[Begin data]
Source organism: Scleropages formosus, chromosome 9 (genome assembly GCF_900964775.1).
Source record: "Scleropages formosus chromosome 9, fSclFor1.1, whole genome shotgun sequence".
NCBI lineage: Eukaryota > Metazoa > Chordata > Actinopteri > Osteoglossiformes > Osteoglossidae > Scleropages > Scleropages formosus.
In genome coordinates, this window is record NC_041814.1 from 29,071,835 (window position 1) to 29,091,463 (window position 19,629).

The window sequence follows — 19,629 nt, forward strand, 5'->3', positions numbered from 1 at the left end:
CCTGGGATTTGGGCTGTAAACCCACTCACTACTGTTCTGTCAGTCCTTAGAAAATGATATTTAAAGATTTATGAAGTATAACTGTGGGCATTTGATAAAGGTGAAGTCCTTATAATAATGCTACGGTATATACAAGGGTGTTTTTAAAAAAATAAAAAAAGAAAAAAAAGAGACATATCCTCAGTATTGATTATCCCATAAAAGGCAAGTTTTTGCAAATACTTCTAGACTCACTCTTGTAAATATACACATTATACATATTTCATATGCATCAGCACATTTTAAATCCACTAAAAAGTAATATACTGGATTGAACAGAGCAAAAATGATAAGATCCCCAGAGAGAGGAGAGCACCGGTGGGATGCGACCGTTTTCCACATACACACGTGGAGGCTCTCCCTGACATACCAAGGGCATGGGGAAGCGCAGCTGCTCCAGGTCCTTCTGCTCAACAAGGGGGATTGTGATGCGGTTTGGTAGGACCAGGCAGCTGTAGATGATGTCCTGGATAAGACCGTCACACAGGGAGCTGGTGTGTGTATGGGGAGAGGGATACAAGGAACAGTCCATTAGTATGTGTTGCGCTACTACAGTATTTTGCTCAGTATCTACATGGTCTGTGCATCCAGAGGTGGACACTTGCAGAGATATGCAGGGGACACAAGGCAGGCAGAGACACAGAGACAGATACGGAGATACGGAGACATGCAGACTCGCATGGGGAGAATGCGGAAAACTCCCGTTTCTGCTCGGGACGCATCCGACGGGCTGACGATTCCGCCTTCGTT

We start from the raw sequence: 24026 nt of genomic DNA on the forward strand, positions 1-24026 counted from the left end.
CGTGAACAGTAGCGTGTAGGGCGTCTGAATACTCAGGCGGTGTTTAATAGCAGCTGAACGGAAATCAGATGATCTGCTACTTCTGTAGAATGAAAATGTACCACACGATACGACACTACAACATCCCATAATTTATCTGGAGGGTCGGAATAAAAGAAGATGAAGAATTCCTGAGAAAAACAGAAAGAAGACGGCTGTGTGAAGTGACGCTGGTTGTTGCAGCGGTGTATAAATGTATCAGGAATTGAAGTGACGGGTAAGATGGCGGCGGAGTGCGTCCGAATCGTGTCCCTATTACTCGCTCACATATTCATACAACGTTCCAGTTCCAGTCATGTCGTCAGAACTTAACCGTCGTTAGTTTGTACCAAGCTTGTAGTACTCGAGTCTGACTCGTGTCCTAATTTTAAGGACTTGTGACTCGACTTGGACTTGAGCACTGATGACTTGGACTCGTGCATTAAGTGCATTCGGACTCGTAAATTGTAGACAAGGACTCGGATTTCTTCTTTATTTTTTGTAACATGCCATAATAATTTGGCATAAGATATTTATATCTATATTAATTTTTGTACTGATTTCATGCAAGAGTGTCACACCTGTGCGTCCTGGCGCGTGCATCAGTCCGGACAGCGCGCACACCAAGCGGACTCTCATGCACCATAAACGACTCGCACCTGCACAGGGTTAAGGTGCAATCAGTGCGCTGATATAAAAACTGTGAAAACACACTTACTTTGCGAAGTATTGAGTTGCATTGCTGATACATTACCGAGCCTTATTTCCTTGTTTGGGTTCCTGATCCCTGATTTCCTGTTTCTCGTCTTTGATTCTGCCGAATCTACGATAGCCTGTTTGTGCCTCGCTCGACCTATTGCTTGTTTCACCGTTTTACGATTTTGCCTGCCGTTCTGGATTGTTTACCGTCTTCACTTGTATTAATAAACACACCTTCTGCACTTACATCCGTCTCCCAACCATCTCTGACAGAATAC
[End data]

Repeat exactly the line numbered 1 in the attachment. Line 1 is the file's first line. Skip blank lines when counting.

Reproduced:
Source organism: Scleropages formosus, chromosome 9 (genome assembly GCF_900964775.1).